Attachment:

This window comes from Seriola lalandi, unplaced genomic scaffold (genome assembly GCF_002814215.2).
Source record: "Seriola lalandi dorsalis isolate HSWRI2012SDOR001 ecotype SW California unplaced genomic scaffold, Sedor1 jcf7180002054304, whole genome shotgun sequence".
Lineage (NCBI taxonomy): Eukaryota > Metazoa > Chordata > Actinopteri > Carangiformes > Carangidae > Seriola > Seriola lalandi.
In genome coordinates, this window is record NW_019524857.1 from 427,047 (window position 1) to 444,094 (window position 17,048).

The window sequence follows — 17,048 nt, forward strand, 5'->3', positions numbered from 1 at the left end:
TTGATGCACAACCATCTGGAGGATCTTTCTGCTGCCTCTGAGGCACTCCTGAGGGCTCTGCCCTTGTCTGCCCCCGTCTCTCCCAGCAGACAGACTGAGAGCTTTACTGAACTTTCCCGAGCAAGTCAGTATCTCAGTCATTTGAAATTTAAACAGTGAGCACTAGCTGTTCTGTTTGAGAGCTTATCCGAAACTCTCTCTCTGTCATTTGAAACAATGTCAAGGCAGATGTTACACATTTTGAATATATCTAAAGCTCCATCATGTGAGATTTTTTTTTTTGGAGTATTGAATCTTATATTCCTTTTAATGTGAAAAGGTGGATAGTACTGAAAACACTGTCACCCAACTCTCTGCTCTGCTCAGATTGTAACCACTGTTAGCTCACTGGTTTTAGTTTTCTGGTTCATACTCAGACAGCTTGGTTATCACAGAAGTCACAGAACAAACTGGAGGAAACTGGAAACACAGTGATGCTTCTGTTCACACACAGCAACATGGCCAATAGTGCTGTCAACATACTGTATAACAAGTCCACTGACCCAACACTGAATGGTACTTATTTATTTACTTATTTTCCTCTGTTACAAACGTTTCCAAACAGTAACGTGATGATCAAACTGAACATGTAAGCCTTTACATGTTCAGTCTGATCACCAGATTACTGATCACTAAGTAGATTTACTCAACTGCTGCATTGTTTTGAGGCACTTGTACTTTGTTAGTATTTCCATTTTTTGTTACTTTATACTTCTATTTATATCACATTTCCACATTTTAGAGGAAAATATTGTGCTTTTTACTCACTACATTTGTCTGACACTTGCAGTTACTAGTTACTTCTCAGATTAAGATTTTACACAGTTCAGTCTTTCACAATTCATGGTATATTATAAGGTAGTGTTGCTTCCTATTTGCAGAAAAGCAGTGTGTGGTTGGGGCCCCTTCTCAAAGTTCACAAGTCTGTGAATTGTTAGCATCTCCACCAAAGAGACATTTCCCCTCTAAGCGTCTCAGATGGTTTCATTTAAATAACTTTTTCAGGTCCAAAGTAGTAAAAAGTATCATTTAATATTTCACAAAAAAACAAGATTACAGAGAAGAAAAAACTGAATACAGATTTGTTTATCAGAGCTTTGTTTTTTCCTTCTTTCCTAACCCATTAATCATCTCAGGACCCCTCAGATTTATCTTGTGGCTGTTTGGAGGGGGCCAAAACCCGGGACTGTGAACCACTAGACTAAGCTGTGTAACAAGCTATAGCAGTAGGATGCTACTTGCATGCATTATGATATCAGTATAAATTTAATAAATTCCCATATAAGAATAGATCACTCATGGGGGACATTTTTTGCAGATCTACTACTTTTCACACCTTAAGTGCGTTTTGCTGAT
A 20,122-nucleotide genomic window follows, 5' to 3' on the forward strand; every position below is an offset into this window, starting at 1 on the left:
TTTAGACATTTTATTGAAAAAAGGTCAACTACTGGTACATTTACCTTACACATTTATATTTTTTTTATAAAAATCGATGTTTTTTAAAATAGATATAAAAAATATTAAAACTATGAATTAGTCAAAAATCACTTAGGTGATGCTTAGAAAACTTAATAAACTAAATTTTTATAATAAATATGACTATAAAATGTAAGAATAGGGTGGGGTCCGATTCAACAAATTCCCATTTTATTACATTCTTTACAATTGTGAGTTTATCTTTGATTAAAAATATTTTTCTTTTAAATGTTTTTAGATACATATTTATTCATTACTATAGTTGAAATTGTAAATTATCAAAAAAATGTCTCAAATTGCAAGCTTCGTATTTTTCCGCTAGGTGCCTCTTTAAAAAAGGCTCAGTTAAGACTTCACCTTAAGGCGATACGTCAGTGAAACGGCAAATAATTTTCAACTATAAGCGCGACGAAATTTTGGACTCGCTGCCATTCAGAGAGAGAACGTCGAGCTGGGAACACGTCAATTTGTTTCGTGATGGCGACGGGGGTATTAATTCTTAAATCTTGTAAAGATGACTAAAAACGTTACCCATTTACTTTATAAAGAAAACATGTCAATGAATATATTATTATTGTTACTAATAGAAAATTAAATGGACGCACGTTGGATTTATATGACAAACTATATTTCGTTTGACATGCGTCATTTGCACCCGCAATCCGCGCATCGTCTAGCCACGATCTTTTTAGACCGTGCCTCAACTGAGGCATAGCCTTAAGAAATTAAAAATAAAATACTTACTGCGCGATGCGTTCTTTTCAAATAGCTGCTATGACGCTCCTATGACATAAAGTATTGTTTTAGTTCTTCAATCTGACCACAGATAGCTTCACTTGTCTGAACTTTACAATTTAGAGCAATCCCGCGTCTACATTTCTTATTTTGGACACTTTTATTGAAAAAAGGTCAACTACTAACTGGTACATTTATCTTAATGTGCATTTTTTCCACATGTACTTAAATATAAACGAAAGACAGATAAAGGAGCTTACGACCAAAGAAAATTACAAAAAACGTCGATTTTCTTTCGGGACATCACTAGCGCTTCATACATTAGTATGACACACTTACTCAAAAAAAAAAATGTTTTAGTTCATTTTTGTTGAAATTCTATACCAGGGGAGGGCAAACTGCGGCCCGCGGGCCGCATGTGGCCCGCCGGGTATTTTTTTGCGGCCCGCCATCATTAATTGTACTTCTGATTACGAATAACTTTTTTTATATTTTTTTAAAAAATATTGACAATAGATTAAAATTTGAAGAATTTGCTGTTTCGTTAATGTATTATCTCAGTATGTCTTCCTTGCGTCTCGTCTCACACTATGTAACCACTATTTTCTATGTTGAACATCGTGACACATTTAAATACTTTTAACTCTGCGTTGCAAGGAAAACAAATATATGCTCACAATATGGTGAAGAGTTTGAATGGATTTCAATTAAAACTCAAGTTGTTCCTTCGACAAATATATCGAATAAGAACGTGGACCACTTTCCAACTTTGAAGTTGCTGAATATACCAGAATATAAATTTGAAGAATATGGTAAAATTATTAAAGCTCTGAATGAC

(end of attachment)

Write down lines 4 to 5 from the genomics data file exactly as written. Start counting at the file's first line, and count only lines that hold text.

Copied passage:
In genome coordinates, this window is record NW_019524857.1 from 427,047 (window position 1) to 444,094 (window position 17,048).

The window sequence follows — 17,048 nt, forward strand, 5'->3', positions numbered from 1 at the left end: